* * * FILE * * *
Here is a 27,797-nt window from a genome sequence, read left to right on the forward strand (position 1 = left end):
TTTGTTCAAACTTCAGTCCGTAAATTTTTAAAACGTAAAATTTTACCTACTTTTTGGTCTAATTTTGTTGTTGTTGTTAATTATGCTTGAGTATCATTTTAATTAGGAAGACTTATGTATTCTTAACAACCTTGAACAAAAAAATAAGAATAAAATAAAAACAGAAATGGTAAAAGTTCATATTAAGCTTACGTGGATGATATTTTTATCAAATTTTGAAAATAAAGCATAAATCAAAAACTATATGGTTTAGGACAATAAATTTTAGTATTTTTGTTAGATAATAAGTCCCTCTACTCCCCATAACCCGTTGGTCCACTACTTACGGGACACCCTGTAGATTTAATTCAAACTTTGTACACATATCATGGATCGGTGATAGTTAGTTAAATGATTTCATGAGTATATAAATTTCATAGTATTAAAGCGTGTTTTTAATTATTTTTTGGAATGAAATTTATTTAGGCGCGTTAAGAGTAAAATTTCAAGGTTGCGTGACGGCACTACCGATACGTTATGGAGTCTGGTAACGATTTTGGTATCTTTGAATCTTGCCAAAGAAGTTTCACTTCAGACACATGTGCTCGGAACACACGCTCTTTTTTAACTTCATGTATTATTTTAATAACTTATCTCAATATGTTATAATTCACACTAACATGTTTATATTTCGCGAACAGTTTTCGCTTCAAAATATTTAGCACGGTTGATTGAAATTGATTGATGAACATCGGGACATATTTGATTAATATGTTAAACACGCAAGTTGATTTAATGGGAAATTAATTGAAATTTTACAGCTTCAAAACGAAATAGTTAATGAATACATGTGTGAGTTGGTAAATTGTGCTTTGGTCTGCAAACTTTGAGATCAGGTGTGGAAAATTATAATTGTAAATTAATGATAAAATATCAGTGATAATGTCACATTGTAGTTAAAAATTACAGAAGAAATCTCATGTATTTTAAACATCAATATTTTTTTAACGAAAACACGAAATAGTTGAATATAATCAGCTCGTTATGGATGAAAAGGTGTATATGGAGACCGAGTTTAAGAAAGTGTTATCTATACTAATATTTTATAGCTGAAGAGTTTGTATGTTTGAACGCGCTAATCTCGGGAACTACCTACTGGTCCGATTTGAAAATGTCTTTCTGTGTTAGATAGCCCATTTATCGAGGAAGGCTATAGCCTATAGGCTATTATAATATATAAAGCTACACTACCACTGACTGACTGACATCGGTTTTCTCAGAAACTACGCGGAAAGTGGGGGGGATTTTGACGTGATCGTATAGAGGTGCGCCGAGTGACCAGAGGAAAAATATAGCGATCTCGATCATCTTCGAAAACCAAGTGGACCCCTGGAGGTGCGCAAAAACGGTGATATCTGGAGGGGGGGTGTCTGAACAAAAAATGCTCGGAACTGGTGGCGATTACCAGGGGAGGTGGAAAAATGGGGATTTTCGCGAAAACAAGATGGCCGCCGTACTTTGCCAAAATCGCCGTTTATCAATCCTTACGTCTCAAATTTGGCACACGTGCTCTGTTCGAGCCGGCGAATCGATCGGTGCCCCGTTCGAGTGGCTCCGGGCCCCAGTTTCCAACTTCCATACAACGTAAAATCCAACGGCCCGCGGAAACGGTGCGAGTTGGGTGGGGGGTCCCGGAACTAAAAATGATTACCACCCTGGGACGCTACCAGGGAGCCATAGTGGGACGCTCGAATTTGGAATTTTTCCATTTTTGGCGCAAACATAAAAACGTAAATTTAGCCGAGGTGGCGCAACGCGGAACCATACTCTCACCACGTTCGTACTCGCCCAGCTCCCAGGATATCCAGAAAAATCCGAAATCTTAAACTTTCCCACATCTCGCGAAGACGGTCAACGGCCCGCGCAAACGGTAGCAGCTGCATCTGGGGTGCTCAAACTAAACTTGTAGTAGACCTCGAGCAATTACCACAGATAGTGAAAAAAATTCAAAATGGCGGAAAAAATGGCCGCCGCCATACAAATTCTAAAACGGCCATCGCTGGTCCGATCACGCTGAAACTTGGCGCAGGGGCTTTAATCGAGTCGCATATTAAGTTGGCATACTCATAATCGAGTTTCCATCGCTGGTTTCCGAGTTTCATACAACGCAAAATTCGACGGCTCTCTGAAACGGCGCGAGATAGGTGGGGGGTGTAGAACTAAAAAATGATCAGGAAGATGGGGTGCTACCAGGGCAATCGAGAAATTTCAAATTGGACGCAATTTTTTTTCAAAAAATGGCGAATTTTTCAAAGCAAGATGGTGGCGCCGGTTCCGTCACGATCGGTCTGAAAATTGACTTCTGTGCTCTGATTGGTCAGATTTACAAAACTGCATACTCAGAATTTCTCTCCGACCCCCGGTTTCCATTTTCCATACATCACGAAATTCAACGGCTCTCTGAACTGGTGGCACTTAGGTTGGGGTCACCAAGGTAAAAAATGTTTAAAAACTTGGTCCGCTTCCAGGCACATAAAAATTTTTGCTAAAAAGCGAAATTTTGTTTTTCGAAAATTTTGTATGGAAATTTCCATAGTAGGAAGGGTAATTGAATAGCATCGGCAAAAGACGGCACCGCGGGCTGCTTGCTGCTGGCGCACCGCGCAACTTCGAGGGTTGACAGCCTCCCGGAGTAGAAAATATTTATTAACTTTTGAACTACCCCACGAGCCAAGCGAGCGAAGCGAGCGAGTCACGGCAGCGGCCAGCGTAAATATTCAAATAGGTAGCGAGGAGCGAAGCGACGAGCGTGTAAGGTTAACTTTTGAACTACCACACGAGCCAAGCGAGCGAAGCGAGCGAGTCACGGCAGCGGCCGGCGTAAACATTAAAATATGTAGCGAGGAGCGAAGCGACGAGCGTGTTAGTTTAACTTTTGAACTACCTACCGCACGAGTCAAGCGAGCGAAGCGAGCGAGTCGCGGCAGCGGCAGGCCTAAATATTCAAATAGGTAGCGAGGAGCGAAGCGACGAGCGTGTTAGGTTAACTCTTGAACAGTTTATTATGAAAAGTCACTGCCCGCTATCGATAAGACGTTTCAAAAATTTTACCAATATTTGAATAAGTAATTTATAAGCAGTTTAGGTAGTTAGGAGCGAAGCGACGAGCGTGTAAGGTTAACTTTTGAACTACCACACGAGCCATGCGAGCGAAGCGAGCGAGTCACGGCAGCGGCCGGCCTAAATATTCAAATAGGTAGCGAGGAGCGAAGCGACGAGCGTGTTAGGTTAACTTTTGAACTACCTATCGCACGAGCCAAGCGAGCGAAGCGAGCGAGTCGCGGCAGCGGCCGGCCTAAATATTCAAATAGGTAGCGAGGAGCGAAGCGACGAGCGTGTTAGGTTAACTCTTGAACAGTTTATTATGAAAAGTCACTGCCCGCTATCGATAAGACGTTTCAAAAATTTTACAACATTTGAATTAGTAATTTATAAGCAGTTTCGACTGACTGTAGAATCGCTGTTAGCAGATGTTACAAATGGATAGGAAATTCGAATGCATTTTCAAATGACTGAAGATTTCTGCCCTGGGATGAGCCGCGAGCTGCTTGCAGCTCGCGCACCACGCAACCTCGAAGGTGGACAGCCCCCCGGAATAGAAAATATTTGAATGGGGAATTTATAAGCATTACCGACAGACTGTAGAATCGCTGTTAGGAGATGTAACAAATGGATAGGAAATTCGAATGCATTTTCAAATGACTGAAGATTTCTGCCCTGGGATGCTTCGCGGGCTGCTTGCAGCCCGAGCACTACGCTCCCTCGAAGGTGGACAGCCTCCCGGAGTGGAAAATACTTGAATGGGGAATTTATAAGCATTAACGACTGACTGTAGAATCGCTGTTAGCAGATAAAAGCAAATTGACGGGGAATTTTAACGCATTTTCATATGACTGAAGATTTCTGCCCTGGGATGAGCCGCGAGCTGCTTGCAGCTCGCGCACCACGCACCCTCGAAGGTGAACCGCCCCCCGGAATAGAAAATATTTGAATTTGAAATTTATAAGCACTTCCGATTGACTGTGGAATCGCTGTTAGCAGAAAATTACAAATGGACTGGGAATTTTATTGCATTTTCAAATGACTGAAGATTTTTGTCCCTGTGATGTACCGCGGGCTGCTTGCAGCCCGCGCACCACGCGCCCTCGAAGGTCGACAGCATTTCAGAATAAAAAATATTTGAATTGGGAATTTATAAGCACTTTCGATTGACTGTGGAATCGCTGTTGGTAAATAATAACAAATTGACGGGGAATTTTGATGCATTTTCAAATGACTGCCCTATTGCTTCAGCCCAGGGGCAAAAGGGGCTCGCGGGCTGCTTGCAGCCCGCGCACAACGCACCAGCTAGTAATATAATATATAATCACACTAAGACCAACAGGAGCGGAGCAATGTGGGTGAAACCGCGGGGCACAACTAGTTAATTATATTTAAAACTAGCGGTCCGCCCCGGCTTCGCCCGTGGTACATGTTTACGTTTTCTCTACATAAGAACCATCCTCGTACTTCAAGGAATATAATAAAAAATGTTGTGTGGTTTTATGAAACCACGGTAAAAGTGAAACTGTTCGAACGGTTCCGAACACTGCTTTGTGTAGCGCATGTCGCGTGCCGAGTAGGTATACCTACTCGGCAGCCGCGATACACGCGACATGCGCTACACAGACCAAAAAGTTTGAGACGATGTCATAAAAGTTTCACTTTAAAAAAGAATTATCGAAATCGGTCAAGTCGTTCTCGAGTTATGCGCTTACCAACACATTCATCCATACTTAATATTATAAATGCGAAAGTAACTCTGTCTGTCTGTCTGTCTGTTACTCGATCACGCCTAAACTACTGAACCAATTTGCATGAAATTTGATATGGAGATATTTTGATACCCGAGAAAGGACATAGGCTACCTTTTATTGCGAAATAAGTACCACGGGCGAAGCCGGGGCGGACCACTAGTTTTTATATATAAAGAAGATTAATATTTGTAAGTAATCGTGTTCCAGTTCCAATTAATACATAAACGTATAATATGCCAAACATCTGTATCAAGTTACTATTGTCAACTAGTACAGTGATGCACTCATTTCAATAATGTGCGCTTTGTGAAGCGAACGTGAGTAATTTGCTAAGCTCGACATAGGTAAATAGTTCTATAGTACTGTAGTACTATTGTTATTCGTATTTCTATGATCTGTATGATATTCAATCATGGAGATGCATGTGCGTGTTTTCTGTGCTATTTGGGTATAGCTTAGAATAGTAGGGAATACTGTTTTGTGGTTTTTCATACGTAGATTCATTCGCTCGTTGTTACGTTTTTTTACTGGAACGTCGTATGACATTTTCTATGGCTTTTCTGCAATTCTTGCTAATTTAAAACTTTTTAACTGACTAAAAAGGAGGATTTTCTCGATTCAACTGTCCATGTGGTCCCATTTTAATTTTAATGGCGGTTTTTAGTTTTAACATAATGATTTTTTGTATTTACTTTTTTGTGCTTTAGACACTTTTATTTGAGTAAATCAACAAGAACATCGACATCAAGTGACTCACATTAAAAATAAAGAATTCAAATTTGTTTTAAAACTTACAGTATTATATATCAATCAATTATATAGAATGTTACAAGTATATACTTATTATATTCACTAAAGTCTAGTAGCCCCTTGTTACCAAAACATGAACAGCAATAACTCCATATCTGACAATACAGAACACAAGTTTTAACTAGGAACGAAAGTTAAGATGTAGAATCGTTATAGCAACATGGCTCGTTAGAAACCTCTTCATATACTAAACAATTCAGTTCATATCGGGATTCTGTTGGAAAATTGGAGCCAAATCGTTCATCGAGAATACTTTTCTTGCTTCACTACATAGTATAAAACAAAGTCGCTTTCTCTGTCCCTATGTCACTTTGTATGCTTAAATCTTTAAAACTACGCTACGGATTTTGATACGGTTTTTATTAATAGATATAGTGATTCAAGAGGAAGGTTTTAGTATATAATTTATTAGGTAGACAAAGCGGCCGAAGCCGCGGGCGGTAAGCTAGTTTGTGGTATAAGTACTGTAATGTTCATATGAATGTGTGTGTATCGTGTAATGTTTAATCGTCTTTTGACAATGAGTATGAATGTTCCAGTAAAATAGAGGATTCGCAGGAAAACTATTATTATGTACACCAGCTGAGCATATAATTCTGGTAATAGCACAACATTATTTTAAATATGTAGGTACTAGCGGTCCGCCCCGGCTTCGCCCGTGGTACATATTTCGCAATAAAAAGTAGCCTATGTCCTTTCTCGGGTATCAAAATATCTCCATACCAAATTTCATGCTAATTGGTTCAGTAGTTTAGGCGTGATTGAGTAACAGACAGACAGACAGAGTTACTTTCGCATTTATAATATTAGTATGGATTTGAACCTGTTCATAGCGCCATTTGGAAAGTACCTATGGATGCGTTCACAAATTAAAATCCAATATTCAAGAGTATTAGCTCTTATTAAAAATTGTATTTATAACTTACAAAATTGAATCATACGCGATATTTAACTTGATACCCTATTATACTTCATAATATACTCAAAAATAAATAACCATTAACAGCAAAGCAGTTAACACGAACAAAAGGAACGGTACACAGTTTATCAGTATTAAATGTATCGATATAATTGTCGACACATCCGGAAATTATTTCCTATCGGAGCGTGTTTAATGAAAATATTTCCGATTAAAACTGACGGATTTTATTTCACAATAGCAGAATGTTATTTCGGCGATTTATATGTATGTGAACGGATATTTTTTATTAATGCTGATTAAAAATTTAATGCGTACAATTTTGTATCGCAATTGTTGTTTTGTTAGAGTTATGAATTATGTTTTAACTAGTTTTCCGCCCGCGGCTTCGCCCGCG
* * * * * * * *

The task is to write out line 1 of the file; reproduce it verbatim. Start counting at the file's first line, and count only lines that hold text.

Here is a 27,797-nt window from a genome sequence, read left to right on the forward strand (position 1 = left end):